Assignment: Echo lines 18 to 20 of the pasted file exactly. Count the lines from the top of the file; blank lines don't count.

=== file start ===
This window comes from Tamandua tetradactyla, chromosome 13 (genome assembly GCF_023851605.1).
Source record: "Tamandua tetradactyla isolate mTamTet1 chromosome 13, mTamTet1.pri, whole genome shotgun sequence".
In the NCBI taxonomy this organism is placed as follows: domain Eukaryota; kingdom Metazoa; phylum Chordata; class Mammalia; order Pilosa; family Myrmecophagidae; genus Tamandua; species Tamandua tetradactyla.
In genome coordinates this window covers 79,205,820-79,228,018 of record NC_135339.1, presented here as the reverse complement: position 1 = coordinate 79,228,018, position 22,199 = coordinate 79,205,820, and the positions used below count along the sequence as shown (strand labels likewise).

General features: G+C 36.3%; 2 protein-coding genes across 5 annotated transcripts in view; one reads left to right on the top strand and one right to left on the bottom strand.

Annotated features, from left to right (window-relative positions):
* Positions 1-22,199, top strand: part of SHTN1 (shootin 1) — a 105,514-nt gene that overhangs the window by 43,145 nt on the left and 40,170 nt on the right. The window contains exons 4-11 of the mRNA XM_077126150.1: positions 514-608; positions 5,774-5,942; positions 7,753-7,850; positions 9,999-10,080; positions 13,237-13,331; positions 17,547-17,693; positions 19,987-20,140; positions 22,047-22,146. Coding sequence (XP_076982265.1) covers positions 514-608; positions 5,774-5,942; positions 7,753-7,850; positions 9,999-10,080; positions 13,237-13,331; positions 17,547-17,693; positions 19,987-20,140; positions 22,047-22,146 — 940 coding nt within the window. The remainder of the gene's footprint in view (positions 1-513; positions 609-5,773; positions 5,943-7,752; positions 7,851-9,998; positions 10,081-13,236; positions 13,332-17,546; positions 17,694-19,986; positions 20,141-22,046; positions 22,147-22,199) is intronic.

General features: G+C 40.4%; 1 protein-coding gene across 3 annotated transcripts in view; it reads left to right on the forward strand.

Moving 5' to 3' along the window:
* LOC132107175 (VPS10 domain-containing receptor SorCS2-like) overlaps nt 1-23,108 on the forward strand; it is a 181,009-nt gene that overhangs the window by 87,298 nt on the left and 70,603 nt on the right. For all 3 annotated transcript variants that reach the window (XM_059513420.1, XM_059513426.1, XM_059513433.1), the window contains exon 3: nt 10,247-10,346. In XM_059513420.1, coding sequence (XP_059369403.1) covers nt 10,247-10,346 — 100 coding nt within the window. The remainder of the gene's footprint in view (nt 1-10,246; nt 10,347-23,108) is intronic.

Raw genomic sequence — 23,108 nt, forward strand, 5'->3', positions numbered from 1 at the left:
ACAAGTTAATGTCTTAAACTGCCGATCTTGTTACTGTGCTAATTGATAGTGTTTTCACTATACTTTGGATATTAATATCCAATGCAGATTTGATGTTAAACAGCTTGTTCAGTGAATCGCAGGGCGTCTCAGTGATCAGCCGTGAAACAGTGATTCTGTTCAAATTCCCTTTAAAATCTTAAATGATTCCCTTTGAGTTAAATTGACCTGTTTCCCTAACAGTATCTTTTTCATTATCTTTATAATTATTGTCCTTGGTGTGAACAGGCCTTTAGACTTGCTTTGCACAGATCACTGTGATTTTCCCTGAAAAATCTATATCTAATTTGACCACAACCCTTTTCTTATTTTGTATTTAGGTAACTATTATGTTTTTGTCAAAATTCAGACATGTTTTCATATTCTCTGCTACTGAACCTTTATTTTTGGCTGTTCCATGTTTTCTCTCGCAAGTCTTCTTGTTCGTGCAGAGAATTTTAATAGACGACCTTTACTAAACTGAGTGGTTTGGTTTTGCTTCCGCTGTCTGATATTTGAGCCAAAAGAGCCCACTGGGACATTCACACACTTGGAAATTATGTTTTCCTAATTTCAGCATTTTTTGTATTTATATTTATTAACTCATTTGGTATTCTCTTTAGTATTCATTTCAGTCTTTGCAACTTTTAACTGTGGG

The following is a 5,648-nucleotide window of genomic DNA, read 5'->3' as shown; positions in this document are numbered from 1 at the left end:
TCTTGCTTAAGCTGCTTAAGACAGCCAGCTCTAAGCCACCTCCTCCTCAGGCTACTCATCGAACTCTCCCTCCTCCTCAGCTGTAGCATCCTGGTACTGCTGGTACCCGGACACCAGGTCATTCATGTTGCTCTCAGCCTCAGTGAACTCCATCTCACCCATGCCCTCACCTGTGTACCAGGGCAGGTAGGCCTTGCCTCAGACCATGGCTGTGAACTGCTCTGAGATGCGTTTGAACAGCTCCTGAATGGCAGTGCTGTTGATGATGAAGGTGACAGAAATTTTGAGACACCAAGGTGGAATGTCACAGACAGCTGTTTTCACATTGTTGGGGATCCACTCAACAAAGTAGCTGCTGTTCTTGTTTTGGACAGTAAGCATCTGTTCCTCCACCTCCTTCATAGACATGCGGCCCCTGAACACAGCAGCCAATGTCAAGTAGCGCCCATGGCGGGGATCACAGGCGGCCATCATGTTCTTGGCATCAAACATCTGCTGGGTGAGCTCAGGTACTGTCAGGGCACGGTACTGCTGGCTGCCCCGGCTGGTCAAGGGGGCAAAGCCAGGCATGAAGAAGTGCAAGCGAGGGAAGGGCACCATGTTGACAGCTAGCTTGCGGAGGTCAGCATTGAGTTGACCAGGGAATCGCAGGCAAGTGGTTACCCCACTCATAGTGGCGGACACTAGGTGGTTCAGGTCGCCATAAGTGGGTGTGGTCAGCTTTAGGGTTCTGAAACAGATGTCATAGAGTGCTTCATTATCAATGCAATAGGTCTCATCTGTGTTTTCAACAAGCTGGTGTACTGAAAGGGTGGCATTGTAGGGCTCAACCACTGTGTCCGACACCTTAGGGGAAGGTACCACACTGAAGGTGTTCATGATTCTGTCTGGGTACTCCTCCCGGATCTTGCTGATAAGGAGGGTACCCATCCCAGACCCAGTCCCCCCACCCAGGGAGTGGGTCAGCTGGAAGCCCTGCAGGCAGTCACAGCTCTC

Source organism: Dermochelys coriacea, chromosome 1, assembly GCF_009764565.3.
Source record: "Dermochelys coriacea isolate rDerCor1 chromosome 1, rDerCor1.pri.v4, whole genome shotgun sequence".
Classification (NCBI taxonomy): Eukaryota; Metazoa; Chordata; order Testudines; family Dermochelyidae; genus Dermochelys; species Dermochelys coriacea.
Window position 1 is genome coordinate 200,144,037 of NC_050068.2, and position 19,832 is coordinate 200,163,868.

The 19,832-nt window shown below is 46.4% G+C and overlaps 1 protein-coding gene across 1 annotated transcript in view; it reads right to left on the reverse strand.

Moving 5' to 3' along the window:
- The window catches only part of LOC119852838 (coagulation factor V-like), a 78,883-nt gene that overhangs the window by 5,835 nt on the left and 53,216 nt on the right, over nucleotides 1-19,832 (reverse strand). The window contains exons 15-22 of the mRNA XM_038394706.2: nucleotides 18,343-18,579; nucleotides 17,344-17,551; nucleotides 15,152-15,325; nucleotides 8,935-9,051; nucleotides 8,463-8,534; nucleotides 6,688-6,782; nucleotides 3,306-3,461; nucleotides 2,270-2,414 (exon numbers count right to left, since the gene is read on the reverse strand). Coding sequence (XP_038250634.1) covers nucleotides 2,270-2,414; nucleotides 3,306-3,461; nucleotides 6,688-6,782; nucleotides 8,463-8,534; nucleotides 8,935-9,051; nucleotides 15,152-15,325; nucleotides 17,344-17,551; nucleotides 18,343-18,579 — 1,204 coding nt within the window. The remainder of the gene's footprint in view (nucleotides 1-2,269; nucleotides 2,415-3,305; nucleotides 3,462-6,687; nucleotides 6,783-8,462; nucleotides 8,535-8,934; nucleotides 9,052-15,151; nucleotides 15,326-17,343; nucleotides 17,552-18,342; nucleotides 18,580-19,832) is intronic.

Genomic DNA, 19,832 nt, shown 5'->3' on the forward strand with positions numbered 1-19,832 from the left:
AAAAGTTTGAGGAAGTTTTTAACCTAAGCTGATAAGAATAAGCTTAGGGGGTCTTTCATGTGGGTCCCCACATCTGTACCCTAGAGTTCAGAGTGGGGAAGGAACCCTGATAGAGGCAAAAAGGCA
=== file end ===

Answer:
Window position 1 is genome coordinate 200,144,037 of NC_050068.2, and position 19,832 is coordinate 200,163,868.

The 19,832-nt window shown below is 46.4% G+C and overlaps 1 protein-coding gene across 1 annotated transcript in view; it reads right to left on the reverse strand.

Moving 5' to 3' along the window: